If this was done correctly right from the start, then things should Just Work™, or at worst require a minimum of fuzz. It’s not like the API, or their own hardware is a great mystery for AMD or Nvidia…

          …or maybe it is and they are continually getting surprised everytime a publisher comes out with a new game?

            • Silus
            • 6 years ago

            No, your point was that something was fundamentally wrong and it isn’t, as I tried to explain. Abstraction is what creates the “problem”…it’s not really a problem, just how things are on the PC.

            Not sure what you mean by “That we need all this tweaking points to the fact that the drivers themselves are far from optimized”, since the tweaking IS what makes the drivers optimized as I also tried to explain.
            Tweaking exists because each architecture is different in how it achieves the same goal. It’s all about the architecture and its specifics, be it cache and its amount, general shared resources or how data is sent back and forth and how fast it gets to where the GPU needs it to be to perform optimally. This is what I was generalizing when I mentioned “strengths”. Kepler may require 3 instructions (ADD, MUL, etc) to achieve goal A, but GCN may require 4 or 5 to achieve that same goal and vice-versa. All of this is what drivers do: they translate an API call that to us is basically will just show a bunch of pixels on screen, into complex operations on the GPU that will allow it to do that in the fastest way possible.
            Also, different game engines don’t achieve the same goal in the same way, even if the API used is the same. This is software and you can achieve the same goal in a multitude of ways, which adds more complexity to driver optimizations and sometimes the need to add optimizations for certain vendors in the game’s own code.

            And this isn’t a problem, it’s just the way things work in a platform where graphics architectures are entirely different. To change it, NVIDIA, AMD and Intel would need to share the same underlying architecture for their graphics cards…Only then could developers use the direct to metal approach as they do with consoles…but that’s not going to happen anytime soon.

      • Klimax
      • 6 years ago

      No. GE games still often better on NVidia and consoles don’t matter to PC gaming. Porting to PCs will take care of it.

      • TO11MTM
      • 6 years ago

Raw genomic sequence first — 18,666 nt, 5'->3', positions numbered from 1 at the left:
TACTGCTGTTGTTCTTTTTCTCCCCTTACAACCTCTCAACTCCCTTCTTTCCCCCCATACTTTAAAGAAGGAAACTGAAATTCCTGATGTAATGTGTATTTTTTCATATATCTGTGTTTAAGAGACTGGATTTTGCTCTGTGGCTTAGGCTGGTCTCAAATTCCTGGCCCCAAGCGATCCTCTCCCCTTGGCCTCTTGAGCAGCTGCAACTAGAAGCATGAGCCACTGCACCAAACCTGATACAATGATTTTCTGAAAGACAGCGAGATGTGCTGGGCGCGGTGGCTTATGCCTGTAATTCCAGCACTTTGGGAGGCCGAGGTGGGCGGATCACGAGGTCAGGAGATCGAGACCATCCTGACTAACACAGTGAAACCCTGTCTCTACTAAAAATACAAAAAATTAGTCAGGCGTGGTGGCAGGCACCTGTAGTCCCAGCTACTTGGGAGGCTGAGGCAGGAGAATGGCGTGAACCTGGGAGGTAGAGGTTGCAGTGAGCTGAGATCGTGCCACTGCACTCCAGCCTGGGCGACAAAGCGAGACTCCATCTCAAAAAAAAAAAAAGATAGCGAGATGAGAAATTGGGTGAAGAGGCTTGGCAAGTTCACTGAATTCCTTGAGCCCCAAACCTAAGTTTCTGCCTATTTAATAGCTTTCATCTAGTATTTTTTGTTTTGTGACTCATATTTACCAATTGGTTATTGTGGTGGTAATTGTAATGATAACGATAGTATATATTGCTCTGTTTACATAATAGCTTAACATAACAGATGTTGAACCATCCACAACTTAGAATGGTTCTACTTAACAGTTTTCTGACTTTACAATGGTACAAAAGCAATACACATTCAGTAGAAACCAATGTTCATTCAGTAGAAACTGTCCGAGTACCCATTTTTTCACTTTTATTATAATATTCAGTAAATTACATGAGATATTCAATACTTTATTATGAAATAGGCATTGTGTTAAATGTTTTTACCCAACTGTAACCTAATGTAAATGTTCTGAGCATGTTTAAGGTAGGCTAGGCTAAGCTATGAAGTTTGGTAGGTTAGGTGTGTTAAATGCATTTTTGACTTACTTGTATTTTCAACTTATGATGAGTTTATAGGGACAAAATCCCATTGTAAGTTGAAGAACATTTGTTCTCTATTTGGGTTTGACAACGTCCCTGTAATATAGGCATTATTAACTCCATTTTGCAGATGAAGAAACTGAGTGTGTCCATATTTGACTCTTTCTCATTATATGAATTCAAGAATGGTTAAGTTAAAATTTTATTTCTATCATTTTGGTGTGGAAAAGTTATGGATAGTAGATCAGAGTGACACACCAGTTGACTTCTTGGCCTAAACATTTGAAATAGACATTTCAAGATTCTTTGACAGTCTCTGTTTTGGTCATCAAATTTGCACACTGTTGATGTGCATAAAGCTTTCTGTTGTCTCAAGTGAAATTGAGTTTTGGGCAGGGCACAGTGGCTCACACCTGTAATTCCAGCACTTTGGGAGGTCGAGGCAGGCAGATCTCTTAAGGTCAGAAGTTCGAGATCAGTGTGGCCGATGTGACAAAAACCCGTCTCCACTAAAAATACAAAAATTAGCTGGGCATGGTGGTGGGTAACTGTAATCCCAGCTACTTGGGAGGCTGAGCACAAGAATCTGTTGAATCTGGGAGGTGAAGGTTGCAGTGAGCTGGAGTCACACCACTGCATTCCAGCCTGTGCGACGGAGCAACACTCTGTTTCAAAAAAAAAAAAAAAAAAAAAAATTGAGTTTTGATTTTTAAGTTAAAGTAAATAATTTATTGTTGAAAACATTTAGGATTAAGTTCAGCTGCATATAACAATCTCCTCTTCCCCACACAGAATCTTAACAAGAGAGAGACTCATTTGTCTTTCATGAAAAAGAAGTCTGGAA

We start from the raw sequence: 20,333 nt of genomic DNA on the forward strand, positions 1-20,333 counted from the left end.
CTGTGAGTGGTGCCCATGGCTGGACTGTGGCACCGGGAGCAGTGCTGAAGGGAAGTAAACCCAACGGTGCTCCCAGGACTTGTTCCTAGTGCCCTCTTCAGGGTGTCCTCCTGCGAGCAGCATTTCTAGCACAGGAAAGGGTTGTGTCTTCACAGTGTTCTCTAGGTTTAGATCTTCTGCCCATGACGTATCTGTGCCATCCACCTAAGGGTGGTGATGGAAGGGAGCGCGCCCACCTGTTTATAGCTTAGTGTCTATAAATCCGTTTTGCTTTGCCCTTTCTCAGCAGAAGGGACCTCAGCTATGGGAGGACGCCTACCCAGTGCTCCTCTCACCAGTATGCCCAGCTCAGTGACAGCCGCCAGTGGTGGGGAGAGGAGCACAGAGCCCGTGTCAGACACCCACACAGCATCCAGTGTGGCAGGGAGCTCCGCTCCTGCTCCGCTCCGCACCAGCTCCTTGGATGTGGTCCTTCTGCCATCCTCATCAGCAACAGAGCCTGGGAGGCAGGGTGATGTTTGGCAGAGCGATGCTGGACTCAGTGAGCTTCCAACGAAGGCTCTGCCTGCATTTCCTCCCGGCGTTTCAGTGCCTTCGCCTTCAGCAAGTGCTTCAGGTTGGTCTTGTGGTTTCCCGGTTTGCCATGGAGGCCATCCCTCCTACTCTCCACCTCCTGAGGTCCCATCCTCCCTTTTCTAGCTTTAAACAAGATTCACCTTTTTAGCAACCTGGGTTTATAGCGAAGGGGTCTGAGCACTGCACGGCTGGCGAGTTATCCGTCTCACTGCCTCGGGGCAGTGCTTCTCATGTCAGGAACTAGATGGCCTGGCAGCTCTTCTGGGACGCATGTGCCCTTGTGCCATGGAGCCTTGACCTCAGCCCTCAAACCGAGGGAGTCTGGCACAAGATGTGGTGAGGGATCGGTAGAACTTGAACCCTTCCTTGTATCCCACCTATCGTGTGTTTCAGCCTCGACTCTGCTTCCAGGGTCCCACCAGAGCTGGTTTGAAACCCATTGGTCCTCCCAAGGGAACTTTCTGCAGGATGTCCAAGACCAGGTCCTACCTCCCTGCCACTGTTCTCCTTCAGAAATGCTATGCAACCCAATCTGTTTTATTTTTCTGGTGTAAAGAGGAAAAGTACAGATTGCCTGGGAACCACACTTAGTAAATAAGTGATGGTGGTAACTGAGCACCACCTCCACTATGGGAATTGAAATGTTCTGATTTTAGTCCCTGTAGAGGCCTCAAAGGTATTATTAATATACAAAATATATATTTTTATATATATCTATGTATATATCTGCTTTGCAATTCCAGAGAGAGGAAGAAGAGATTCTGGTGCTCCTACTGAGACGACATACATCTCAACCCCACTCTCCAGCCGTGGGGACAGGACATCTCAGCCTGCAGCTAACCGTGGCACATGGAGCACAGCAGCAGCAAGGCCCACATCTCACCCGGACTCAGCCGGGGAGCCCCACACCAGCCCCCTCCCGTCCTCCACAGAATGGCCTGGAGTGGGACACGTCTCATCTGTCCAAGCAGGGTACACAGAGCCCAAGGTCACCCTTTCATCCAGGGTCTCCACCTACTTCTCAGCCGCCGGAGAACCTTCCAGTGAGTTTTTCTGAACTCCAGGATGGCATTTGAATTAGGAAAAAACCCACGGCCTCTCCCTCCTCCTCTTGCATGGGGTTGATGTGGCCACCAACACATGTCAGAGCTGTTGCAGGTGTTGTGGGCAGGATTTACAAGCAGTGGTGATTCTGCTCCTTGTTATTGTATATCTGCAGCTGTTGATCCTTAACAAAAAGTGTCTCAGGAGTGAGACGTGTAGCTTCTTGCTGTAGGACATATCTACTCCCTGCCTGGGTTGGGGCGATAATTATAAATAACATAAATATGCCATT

ATI has been promising better drivers for years. The last time I found them tolerable was with the old 9000 series.

        • Airmantharp
        • 6 years ago

        I’ve been using AMD for a very long time. The only time I found them intoerable was when I used more than one.

    • Airmantharp
    • 6 years ago

    Very good review, thanks!

    I was also not aware that major GTX770 vendors were not shipping the Titan cooler. That’s just every kind of reprehensible and wrong!

      • Airmantharp
      • 6 years ago

      Actually, this [url=http://www.newegg.com/Product/Product.aspx?Item=N82E16814130922<]EVGA GTX770SC[/url<] came up during my first search, and is probably the card I'd get if I were getting one (but I'd be saving up for a GTX780 if I were in the market).

        • kilkennycat
        • 6 years ago

        BEWARE… this GTX770SC cooler is NOT the Titan-design. It is a GTX680 blower.

        The nVidia GTX770 reference-design with the Titan cooler is not available in the US. Maybe when the supply of excess GTX680 circuit boards (…with the updated GK104 silicon = GTX770….) are exhausted, then you might see a Titan-cooler variant. Probably at a slightly higher price, but well worth the extra cash for the associated peace ‘n quiet…

          • Airmantharp
          • 6 years ago

          Not that the GTX680 cooler isn’t an excellent cooler for GK104 (that’s what my GTX670 FTW has), but I didn’t know that this is what EVGA was doing. So sad.

          The Titan blower is definitely a selling point- they should ship it as a premium SKU for every GK104-based model.

      • darryl
      • 6 years ago

      if you want to read a good review that addresses GTX770 cooling, see here: [url<]http://www.hardocp.com/article/2013/06/17/asus_geforce_gtx_770_directcu_ii_video_card_review/#.UcmtmNKsGPo[/url<] and the price is very reasonable for the competitive performance of this particular card.

        • Airmantharp
        • 6 years ago

        Thanks, but I’ll stick to TR’s reviews; they’re written in English, and their benchmarks methods are the ‘benchmark’.